Monday, October 18, 2010

The Hard Truth From Orlando

And the bullying horror stories go on --

Two sets of parents are suing Mentor High School in Ohio for
the bullycide deaths of their children. Four children from that
high school have committed suicide, and while there are
questions regarding the allegations of bullying in the one
child's death, there's not much doubt that the other three
were very harassed, tormented and threatened to the
point that they committed suicide rather than continue trying
to live in the community -- a community once voted as one of
the "top 100 places to live." The reporter quoted one student
as admitting that the school practiced an exclusive culture of
athletes and cheerleaders. If you're not one of those, you're
free meat for the bullies -- I'm paraphrasing, but you get the

I remember the Columbine shootings and the victims. There
wasn't a lot said in the earliest days after the shootings about
Klebold and Harris, the perpetrators of this mass murder.
What did come out fairly quickly was that both felt bullied --
and whatever their psychopathic proclivities might have
been, there was evidence that they had been pretty
consistently targeted for bullying by the jock-culture
of Columbine.

But none of those caught my attention like the Columbine
funerals. There were something like five or seven of the
murdered students' funerals in the same church. Candidly,
that told me what I needed to know. This is a closed
community. This is a cliquish community. This is not going
to be a community of tolerance, acceptance or assimilation.
All these kids went to the same church, knew the same
people, attended the same functions, belonged to the same
social organizations. They'd be pals inside and out of school.
Everyone who didn't fit their standard would not be someone
they'd feel obligated to include -- or protect.

There was a forensic psychiatric group that evaluated
Columbine and said it was the worst case of the "insider"
culture they'd ever come across and that it undoubtedly
contributed to the anti-social ideations and actions of Harris
and Klebold. In short, it created marginalized children who
morphed into monsters.

I have no doubt this is precisely what's occurred and
continues to occur at the Mentor High School in Ohio. Thus
far, the children who have been targets have turned their
negative feelings inward, blaming themselves, while the
bullies continue to congratulate themselves on their vicious
successes and the school continues to turn a blind eye. The
parents of the bullies aren't going to see anything their child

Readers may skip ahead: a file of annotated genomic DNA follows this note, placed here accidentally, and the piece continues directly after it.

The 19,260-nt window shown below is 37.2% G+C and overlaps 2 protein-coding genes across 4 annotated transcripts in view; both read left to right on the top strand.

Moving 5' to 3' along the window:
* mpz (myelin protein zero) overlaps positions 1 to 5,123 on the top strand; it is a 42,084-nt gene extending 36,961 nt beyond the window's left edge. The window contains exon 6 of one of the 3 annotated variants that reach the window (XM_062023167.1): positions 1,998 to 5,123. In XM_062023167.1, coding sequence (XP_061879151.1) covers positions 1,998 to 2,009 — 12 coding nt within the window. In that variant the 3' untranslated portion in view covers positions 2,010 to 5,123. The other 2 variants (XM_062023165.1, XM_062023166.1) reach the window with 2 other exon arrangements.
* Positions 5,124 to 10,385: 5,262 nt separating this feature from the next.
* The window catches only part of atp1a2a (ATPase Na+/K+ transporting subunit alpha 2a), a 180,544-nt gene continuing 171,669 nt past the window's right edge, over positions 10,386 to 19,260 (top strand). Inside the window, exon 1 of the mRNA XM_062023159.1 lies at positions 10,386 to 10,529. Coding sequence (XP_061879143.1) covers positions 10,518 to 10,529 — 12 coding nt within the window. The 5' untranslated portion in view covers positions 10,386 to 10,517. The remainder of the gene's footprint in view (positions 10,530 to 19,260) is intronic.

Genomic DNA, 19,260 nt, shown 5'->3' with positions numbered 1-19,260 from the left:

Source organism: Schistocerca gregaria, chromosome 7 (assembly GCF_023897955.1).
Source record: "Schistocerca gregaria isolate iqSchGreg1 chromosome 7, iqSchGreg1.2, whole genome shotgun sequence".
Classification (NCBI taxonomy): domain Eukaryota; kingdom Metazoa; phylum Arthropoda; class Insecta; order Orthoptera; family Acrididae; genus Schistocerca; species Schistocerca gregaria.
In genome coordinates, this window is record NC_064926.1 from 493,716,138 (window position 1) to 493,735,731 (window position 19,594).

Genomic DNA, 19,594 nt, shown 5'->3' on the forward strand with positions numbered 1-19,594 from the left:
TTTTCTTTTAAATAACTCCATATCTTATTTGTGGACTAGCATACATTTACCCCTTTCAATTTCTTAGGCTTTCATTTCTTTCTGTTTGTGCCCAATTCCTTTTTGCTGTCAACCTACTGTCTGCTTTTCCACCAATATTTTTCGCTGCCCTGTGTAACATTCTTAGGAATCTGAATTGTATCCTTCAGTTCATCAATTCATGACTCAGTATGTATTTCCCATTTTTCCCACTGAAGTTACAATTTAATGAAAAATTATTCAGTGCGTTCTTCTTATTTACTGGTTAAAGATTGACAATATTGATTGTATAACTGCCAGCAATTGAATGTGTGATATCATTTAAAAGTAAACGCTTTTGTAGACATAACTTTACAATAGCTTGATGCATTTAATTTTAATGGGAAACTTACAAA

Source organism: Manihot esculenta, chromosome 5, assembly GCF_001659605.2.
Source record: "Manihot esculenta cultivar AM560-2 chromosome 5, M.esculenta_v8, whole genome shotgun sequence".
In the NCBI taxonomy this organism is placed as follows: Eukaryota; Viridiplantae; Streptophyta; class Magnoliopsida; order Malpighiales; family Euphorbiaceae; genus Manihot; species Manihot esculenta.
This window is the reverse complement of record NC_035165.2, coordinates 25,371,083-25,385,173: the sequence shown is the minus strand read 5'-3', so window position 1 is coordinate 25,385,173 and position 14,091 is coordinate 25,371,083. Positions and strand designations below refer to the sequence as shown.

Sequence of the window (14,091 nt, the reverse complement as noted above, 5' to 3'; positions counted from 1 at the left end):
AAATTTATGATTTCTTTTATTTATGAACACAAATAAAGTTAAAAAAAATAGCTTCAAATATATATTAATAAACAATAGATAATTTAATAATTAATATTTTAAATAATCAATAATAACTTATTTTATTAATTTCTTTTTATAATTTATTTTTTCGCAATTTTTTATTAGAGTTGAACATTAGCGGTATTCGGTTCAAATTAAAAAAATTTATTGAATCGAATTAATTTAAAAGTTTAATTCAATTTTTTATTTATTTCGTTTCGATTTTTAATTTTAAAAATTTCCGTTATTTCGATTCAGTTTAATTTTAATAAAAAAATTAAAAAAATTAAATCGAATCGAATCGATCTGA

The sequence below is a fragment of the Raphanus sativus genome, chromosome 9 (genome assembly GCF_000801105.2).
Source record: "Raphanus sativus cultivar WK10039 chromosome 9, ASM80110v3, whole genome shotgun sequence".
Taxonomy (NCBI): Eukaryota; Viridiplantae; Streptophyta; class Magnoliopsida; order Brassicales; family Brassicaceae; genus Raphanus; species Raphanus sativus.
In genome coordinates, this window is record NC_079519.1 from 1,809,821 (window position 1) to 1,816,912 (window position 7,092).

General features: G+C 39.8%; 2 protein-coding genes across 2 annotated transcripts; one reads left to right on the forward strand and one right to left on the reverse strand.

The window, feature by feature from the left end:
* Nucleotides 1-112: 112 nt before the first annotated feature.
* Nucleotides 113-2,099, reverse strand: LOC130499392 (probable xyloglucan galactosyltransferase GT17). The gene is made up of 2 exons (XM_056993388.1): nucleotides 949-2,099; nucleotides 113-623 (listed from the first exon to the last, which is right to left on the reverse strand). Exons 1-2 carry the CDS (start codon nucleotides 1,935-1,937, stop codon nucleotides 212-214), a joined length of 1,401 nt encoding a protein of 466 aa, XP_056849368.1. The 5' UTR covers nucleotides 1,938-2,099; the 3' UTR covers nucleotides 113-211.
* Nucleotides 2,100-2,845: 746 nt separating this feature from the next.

is doing as wrong -- your kid just can't stand up for himself
or herself; your kid is weak and a loser. The administration
is trying to keep a lid on their negative statistics -- and there
is NO external oversight group to appeal to for the parents
of the bullied children. It will be the expensive, time-
onsuming legal battle every step of the way.

But I will say it again, and again, and again. If you want to
win against the bullies, you have to go outside the school
and to the State Attorney's Office and file a sworn criminal
complaint against the bullies. You have to file it above the
law enforcement agency (sheriff or police department) that
works hand-in-glove with the school administration to keep
the victims quiet and the school looking good. You have to get
your child to NAME the children who calling names, harassing,
hitting and NAME whatever teacher or administrator
witnessed the action or that you complained to and file
specific charges against them; criminal negligence against
the administrator or teacher and criminal charges of
harassment, intimidation, assault or battery against the

Only then does the message get through. And your child,
and the other children, will know you as a parent aren't
messing around. The bullies and school administration will
threaten, cajole, and do their best to derail your child's
nerve (and yours). Stay the course. Take the charges all
the way to court. Get the bully and the parents tagged in
the legal system and give the next victim a legal edge the
school can't ignore. If you can shake up a school so that
protecting bullies is going to cost jobs and funding for the
school, then -- and only then -- will you see a change in
the "insider" culture.

Sympathies to the parents of the children.

Florida Cracker

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